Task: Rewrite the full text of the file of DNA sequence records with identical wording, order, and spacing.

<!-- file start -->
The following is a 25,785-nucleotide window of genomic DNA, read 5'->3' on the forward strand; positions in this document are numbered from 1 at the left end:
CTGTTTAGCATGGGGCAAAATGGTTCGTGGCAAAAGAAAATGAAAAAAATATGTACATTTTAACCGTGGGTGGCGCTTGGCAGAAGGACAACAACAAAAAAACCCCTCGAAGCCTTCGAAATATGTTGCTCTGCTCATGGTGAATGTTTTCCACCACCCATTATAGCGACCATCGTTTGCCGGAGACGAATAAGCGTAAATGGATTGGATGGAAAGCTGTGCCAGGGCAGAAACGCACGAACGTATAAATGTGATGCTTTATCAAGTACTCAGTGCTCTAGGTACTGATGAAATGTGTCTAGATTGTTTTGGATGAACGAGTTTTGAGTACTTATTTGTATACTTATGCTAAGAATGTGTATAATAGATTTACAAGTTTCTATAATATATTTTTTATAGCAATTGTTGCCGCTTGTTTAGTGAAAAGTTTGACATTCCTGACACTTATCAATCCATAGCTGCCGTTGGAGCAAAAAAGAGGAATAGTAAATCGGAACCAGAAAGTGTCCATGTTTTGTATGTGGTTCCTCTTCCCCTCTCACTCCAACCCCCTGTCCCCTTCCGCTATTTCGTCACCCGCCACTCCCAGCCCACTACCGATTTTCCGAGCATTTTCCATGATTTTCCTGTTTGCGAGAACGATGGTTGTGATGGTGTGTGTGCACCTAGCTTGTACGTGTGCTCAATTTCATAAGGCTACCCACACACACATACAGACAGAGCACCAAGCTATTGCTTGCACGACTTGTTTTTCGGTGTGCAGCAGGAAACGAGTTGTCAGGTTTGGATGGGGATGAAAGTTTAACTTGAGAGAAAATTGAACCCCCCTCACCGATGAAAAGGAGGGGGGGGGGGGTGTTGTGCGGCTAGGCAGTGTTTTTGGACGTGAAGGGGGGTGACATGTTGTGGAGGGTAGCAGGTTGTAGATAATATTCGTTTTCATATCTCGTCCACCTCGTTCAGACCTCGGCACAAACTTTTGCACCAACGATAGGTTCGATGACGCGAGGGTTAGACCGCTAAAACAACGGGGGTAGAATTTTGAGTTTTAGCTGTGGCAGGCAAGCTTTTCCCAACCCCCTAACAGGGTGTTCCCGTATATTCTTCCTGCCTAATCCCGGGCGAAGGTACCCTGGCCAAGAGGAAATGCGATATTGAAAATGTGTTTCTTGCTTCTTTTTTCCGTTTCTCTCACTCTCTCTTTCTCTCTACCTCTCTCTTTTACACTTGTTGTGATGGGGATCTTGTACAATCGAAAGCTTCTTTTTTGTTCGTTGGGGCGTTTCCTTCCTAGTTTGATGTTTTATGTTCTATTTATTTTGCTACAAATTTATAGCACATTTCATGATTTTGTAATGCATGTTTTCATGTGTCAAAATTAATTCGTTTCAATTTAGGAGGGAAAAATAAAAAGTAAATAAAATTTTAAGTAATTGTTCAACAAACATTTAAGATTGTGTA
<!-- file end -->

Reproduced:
The following is a 25,785-nucleotide window of genomic DNA, read 5'->3' on the forward strand; positions in this document are numbered from 1 at the left end:
CTGTTTAGCATGGGGCAAAATGGTTCGTGGCAAAAGAAAATGAAAAAAATATGTACATTTTAACCGTGGGTGGCGCTTGGCAGAAGGACAACAACAAAAAAACCCCTCGAAGCCTTCGAAATATGTTGCTCTGCTCATGGTGAATGTTTTCCACCACCCATTATAGCGACCATCGTTTGCCGGAGACGAATAAGCGTAAATGGATTGGATGGAAAGCTGTGCCAGGGCAGAAACGCACGAACGTATAAATGTGATGCTTTATCAAGTACTCAGTGCTCTAGGTACTGATGAAATGTGTCTAGATTGTTTTGGATGAACGAGTTTTGAGTACTTATTTGTATACTTATGCTAAGAATGTGTATAATAGATTTACAAGTTTCTATAATATATTTTTTATAGCAATTGTTGCCGCTTGTTTAGTGAAAAGTTTGACATTCCTGACACTTATCAATCCATAGCTGCCGTTGGAGCAAAAAAGAGGAATAGTAAATCGGAACCAGAAAGTGTCCATGTTTTGTATGTGGTTCCTCTTCCCCTCTCACTCCAACCCCCTGTCCCCTTCCGCTATTTCGTCACCCGCCACTCCCAGCCCACTACCGATTTTCCGAGCATTTTCCATGATTTTCCTGTTTGCGAGAACGATGGTTGTGATGGTGTGTGTGCACCTAGCTTGTACGTGTGCTCAATTTCATAAGGCTACCCACACACACATACAGACAGAGCACCAAGCTATTGCTTGCACGACTTGTTTTTCGGTGTGCAGCAGGAAACGAGTTGTCAGGTTTGGATGGGGATGAAAGTTTAACTTGAGAGAAAATTGAACCCCCCTCACCGATGAAAAGGAGGGGGGGGGGGGTGTTGTGCGGCTAGGCAGTGTTTTTGGACGTGAAGGGGGGTGACATGTTGTGGAGGGTAGCAGGTTGTAGATAATATTCGTTTTCATATCTCGTCCACCTCGTTCAGACCTCGGCACAAACTTTTGCACCAACGATAGGTTCGATGACGCGAGGGTTAGACCGCTAAAACAACGGGGGTAGAATTTTGAGTTTTAGCTGTGGCAGGCAAGCTTTTCCCAACCCCCTAACAGGGTGTTCCCGTATATTCTTCCTGCCTAATCCCGGGCGAAGGTACCCTGGCCAAGAGGAAATGCGATATTGAAAATGTGTTTCTTGCTTCTTTTTTCCGTTTCTCTCACTCTCTCTTTCTCTCTACCTCTCTCTTTTACACTTGTTGTGATGGGGATCTTGTACAATCGAAAGCTTCTTTTTTGTTCGTTGGGGCGTTTCCTTCCTAGTTTGATGTTTTATGTTCTATTTATTTTGCTACAAATTTATAGCACATTTCATGATTTTGTAATGCATGTTTTCATGTGTCAAAATTAATTCGTTTCAATTTAGGAGGGAAAAATAAAAAGTAAATAAAATTTTAAGTAATTGTTCAACAAACATTTAAGATTGTGTA